Japanese is a very difficult language to read from the Japanese point of view. This is simply because there are too many characters to learn. There are four types of characters in Japanese: hiragana, katakana, kanji, and romaji. (Romaji is Roman alphabet, so it may not be included, but it will help you to understand it.)
A detailed explanation of Japanese characters can be found on this page.
Learn Japanese Characters
Next, what exactly do we need to study in order to read Japanese? Here, we will assume that you can read basic “hiragana” and “katakana”.The following is a summary of some of the difficulties with the Japanese language in this context.
The Japanese language is a difficult point in this context.
1、Difficulty in using On’yomi and Kun’yomi.
2、Words have several different meanings.
3、Japanese particles are difficult to use.
4、There are too many omissions of words in sentences.
These are very difficult to discern. Therefore, I have first summarized only the tips that can be somewhat easily identified
①If there is a sender kana, it is absolutely kun-yomi.
However, be careful with the “sa-hen verb” because it can be confusing. The form “on’yomi + shite” is used, but “shite/jiru/zuru”,
“shite/jita”, “shite/jite”, etc. are not sendigana. These are verbs.
②Most readings ending in “u” are kun-yomi.
③The reading ending in “n” is definitely on’yomi .
④The Chinese characters of 2- to 3-character Chinese idioms are read with on’yomi about 80% of the time.
⑤Readings ending in ” lya”, “lyu”, “lyuu”, “lyo”, and “lyoo” are absolutely “on” readings.
Most kanji combinations would be “On’yomi” only or “Kun’yomi” only. Confusingly, however, there are some rare combinations of the two. They are called “Jūbako-yomi”（重箱） and “Yutō-yomi（湯桶）.
The reason for this is that the “Jubako” reading is “On’yomi” for “Ju”（重） and “Kun’yomi” for “bako”（箱）.
Conversely, the reading “Yuto” is “Kun’yomi” for “Yu”（湯） and “On’yomi” for “to”（桶）.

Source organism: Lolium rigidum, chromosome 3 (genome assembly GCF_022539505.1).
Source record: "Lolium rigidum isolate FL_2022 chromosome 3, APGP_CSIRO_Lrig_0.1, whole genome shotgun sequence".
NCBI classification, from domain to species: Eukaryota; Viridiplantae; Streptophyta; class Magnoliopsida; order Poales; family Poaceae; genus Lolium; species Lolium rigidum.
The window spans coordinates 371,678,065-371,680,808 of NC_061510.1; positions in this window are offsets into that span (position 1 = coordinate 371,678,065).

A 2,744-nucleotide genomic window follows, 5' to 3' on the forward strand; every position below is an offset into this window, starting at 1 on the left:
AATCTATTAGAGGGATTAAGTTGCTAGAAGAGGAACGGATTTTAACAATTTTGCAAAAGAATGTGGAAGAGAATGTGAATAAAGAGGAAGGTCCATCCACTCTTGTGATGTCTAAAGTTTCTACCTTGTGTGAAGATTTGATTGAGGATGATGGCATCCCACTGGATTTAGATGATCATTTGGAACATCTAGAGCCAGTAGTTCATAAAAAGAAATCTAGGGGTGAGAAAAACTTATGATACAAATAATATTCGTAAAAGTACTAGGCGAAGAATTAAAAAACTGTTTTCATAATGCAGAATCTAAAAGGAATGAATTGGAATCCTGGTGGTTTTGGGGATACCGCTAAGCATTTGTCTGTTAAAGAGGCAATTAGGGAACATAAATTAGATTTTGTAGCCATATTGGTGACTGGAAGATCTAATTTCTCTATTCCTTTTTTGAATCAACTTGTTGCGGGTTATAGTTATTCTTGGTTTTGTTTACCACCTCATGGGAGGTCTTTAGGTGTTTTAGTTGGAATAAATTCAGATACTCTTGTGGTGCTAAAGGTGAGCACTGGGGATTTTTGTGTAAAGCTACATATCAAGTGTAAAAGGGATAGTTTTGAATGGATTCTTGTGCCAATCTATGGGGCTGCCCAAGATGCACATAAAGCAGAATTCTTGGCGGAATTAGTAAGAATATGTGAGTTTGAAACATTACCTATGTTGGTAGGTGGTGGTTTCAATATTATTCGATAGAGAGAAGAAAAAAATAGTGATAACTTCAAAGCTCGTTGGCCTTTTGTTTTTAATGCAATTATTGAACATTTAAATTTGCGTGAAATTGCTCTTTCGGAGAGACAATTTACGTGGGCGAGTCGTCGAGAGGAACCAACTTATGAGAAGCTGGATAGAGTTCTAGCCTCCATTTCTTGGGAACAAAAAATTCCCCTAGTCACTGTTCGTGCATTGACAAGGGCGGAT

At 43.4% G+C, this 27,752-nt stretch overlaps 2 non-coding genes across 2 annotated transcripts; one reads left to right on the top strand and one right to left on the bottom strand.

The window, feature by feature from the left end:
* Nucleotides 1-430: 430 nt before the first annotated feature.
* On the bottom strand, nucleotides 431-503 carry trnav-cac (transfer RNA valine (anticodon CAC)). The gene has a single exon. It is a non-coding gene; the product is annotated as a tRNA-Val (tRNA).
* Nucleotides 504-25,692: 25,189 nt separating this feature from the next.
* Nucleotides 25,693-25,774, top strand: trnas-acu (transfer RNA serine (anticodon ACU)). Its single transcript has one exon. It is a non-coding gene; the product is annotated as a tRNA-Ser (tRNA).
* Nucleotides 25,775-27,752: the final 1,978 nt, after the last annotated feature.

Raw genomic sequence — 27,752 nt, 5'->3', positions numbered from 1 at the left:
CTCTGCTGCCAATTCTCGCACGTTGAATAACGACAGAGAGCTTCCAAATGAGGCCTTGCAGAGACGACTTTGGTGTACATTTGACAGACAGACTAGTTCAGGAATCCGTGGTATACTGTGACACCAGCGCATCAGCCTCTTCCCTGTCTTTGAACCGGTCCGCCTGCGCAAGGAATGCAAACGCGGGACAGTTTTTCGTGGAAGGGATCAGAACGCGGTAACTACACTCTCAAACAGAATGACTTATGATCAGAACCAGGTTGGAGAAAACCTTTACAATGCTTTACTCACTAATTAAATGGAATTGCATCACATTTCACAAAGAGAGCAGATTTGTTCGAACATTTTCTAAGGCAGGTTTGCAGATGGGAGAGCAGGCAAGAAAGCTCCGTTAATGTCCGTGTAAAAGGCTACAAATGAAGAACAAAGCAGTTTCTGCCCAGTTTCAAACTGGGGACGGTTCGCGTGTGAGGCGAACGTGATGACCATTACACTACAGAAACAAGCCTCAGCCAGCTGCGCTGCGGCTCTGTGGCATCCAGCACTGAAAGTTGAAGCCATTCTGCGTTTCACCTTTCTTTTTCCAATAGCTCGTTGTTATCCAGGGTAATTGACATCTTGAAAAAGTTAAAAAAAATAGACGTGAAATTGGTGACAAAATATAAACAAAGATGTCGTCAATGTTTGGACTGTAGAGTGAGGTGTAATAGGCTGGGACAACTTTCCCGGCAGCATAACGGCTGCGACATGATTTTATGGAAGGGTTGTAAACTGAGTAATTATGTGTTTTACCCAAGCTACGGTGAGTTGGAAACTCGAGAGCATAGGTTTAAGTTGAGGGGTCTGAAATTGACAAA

This is a very irregular reading, but when did it start? It began around 800 AD.
The reason for this problem is that there did not seem to be any regularity in the reading of the Japanese language. It is only somewhat predictable if you look at the Japanese language every day like the Japanese do. Yes, that is to say, we should not forget that even Japanese people sometimes try to figure out the reading of kanji by guesswork.
As we summarize the reading of these kanji, we know that the best way is to read a lot of texts. However, if you are not living in Japanese, it will be difficult to do so. In the future, I will add links to practice reading here. We hope you will make use of them.
Link: 工事中（under construction）
The Japanese language has words with many meanings. One of the most representative of these is “Sumimasen”.
First, it is sometimes explained as “Suimasen,” which is thought to be an easily pronounceable variant of “Sumimasen. Therefore, “Sumimasen” will be used in this site for the explanation.
Sorry” is originally dressed from the word “Sumu” (to finish). It means to be free of worry or evil thoughts and to have a clear mind. Mase” means Japanese for polite language. “N” means not yet completed (to negate). The word “sumimasen” is used to express that you are sorry because the tamada has not been completed.
Let’s look specifically at the meaning of “sumimasen”. In conclusion, there are three meanings: “apology,” “thanks,” and “request” (invocation). As explained earlier, the first meaning is to apologize for something that has not yet been done.
As for the second meaning, “gratitude,” in Japan there is a culture of giving something back when you receive something from someone. However, when there is nothing to give in return, people apologize by saying, “I’m sorry, I don’t have anything to give in return. When this sentence is simplified, “sumimasen” remains.